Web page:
SRU-16/P Survival Kit


This little military kit is a minimalist, tertiary survival kit. If you are a military aviator, you have a large, comprehensive survival kit in your ejection seat (primary) and survival gear in a multi-pocket vest (secondary) and this little kit in your parachute. From what I understand, this survival kit is located in an area on the parachute accessible after the chute has been deployed.

Suffering some type of mechanical malfunction in aircraft is obviously "bad luck." (Or bad something...)

Being shot down by the enemy is even worse luck.

Being shot down or suffering some type of malfunction that leads to you (hopefully) parachuting to safety and then losing your primary survival kit in the bottom of your ejection seat and the secondary survival kit in your survival vest and only having this diminutive tertiary survival kit is abysmal luck.

I think this little survival kit, as a back-up or a back-up to the back-up, is a great idea. (Not all air crew have ejection seats. Some will have their vest and the survival gear in it and that's all.)

I believe in redundancy when it comes to vital gear and the gear supplied in the SRU-16/P is vital.

Let's dissect this SRU-16/P which has a manufacturing stamp of April 1966.

The outer layer is, per my research, Nomex. The stitching on this kit was easily identifiable as original and that is important to remember because this kit differs from other SRU-16/P Survival Kits that have been reviewed online. So, I know that no one removed anything from this kit. For example, some of these kits have snare wire in them. Or the compass is different and has a lanyard hole, etc.

The next layer is made out of a material that appears to be slightly tougher than the Mylar used in Space Blankets but it might be the same Mylar, I'm not sure.

The kit is in this plain - Jane taped cardboard box. (Always additional tinder that should not be discarded. In cases of Escape & Evasion, policing your trash is also a must.)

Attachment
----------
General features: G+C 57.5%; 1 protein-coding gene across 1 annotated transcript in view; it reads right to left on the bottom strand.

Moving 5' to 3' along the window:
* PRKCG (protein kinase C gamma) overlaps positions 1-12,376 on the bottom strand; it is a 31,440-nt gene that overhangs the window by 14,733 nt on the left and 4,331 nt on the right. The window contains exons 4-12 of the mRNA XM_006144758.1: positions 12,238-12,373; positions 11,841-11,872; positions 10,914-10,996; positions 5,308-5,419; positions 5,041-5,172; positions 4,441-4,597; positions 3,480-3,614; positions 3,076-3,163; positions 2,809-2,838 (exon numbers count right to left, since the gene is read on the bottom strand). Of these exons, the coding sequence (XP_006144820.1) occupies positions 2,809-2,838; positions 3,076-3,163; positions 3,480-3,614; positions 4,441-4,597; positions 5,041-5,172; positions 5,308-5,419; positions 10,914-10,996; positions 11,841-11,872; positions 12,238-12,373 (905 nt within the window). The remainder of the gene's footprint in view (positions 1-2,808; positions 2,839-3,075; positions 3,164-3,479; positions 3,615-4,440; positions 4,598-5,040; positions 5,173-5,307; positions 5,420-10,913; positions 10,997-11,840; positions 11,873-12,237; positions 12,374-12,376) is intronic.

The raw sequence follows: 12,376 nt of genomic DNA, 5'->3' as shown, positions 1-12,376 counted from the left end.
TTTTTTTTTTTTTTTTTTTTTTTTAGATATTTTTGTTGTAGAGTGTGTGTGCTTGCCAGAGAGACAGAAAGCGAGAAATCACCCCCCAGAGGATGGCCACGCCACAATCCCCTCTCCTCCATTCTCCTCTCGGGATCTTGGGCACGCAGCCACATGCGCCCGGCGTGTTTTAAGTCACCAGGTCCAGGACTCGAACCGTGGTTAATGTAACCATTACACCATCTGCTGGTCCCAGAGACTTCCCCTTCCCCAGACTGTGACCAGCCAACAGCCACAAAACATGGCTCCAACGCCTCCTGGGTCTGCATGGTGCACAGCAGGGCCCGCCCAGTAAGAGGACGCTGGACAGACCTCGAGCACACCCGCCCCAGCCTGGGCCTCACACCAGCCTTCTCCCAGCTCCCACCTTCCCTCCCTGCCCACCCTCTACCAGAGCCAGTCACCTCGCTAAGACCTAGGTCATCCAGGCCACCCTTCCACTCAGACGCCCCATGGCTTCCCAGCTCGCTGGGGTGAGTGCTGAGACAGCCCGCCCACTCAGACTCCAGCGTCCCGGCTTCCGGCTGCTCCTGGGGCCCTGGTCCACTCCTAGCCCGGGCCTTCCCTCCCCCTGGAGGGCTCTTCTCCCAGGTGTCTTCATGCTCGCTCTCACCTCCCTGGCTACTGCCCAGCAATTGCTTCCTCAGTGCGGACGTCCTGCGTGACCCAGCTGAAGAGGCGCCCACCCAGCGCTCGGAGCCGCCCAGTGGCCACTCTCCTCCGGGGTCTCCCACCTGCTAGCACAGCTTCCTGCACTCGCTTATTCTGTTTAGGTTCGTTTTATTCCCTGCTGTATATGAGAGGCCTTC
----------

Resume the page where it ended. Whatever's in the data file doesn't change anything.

The kit's contents listed below...


The Kit contents:

1. Two (2) Genuine, name brand Johnson & Johnson Band-Aids.

2. One (1) Non-Lubricated Condom.

3. Water-resistant instructions.

4. Three (3) Fish Hooks with Leaders, two (2) sewing needles, two (2) safety pins.

5. One (1) miniature bottle of Iodine water purification tablets.

6. Two (2) packs of five (5) matches.

7. Four (4) tinder cubes.

Un-numbered items: Directly above the Number Six is a small pocketknife and to the left of the pocketknife is a very high quality button compass. Unlike other compasses that can be found in the SRU-16/P Survival Kits, this compass did not have a lanyard hole as some do. The kit also did not contain snare wire. Be aware that these kits might have different types of pocketknives as well.

As Above, So Below - FIRE!

I can hear old Bugs now, singing The Great Depression Era ditty - "A stitch in time will save nine, especially with the needle fine."


Two relatively high quality items for such a small kit!



This little survival kit might be the Great-Grandfather of all of the current homemade "pocket survival kits." Understand that the timeline on these types of little "pocket" or "personal" survival kits is not very long at all. Right now I have to make special notation for Ron Hood when it comes to this particular survival kit, the SRU-16/P. He mentioned it, by name, and also showed one of them in his video: "Woodsmaster Volume 3, Making and Using Your Outdoor Survival Kit." Now, Volume 4 in that series was "Primitive Navigation and Wilderness Travel Techniques" and in that video he showed us all the Hale-Bopp Comet which would date the filming of that as 1997. So, let's just say that a good amount of time before 1998, Ron Hood was basing his own "Mini-Kit" survival kit on the idea of the SRU-16/P Military Parachute Pack Survival Kit. He said so in his own video. An innovator and a great loss to the world of survivalism.

Before that, in The Premier Issue of Tactical Knives Magazine, was the Bob Cooper Australian Survival Kit. "OUTBACK SAS SURVIVAL KIT!" That was dated Winter 1995.

Before that? 1986. Leroy Thompson's Paladin Press Book "Survival/Fighting Knives" Chapter 5, where he mentions a pocket sized survival kit in a tobacco tin desisgned by SAS Survival Expert John Wiseman.

Is that all? No. Could you find more information? Sure! I'm just giving you the basics. I'm letting you know "who layed the tracks down."

It's pretty easy for me to come to the conclusion that Ron Hood's Woodsmaster Video on making your own survival kit and using it was very influential in the survivalism community. People benefitted from Ron Hood's ideas on the SRU-16/P Survival Kit and some people don't even know where all of it started as they happily pack their little Altoids Tin full of what they feel to be their own necessities.


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